A third process is that which I practice myself. I have often noticed that when a medicine is applied for a long time before or after the meals it acts much more deeply but it may cause some aggravations if the patient is very sensitive. Therefore apply a medicine in course of a meal in hyper-sensitive patients. There will manifestly have an amelioration. This process is used by the doctors of the thermal stations.

Mauritius Fortier-Bernoville
Mauritius (Maurice) Fortier Bernoville 1896 – 1939 MD was a French orthodox physician who converted to homeopathy to become the Chief editor of L’Homeopathie Moderne (founded in 1932; ceased publication in 1940), one of the founders of the Laboratoire Homeopathiques Modernes, and the founder of the Institut National Homeopathique Francais.

Bernoville was a major lecturer in homeopathy, and he was active in Liga Medicorum Homeopathica Internationalis, and a founder of the le Syndicat national des médecins homœopathes français in 1932, and a member of the French Society of Homeopathy, and the Society of Homeopathy in the Rhone.

Fortier-Bernoville wrote several books, including Une etude sur Phosphorus (1930), L'Homoeopathie en Medecine Infantile (1931), his best known Comment guerir par l'Homoeopathie (1929, 1937), and an interesting work on iridology, Introduction a l'etude de l'Iridologie (1932).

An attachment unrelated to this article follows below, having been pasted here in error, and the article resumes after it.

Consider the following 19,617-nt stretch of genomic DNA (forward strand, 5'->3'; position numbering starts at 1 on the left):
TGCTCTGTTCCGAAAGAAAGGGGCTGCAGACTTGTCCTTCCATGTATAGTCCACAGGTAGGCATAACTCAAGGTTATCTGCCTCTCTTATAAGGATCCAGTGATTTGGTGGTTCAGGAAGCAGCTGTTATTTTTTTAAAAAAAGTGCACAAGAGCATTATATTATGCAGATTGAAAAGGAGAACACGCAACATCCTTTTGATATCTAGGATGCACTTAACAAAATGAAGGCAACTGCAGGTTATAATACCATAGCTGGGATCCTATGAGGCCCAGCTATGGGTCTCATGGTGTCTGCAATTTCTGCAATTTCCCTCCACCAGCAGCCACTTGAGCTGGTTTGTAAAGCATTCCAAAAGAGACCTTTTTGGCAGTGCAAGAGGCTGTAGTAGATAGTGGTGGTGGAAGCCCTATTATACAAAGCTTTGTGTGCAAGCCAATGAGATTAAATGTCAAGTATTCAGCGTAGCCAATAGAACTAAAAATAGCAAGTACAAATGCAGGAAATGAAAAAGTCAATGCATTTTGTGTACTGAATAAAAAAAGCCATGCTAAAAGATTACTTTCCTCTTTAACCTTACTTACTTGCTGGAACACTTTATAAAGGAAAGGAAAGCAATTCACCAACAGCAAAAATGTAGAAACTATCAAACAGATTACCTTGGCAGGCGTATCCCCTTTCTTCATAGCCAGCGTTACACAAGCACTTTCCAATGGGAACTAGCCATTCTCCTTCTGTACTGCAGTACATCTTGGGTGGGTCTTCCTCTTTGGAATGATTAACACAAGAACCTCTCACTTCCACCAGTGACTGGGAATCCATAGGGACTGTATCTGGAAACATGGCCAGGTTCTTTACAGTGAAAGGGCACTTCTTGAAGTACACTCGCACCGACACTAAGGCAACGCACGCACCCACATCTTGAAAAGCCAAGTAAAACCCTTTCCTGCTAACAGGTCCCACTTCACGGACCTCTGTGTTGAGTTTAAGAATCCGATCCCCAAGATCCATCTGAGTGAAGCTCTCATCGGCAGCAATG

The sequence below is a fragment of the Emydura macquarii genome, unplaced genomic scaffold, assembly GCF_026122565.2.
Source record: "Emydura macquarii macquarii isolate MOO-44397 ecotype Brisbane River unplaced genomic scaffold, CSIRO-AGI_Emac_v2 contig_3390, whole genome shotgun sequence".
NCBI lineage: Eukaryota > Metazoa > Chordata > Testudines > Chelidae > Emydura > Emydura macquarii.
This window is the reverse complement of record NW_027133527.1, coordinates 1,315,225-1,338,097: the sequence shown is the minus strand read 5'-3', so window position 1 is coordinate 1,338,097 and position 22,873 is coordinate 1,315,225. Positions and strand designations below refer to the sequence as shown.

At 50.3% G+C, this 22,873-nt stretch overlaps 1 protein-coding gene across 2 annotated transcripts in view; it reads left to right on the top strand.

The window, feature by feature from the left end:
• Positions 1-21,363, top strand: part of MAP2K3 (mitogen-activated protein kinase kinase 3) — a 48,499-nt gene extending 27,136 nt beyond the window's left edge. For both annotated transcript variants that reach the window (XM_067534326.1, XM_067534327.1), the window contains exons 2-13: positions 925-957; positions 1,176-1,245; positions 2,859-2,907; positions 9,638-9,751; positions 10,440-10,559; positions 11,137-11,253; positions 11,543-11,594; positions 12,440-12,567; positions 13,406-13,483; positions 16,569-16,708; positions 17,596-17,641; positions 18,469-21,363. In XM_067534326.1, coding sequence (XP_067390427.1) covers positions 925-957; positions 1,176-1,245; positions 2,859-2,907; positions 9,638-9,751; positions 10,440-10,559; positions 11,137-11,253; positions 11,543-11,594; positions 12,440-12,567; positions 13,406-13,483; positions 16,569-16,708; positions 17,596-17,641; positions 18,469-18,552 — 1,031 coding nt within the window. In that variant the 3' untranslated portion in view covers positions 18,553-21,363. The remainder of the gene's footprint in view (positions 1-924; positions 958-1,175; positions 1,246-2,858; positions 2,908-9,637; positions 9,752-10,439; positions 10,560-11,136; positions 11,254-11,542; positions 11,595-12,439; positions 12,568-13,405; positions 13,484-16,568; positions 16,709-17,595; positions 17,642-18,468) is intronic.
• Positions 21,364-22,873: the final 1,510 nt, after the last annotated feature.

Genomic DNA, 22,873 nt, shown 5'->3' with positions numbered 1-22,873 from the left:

With Louis-Alcime Rousseau, he wrote several booklets, including Diseases of Respiratory and Digestive Systems of Children, Diabetes Mellitus, Chronic Rheumatism, treatment of hay fever (1929), The importance of chemistry and toxicology in the indications of Phosphorus (1931), and Homeopathic Medicine for Children (1931). He also wrote several short pamphlets, including What We Must Not Do in Homoeopathy, which discusses the logistics of drainage and how to avoid aggravations.

He was an opponent of Kentian homeopathy and a proponent of drainage and artificial phylectenular autotherapy as well.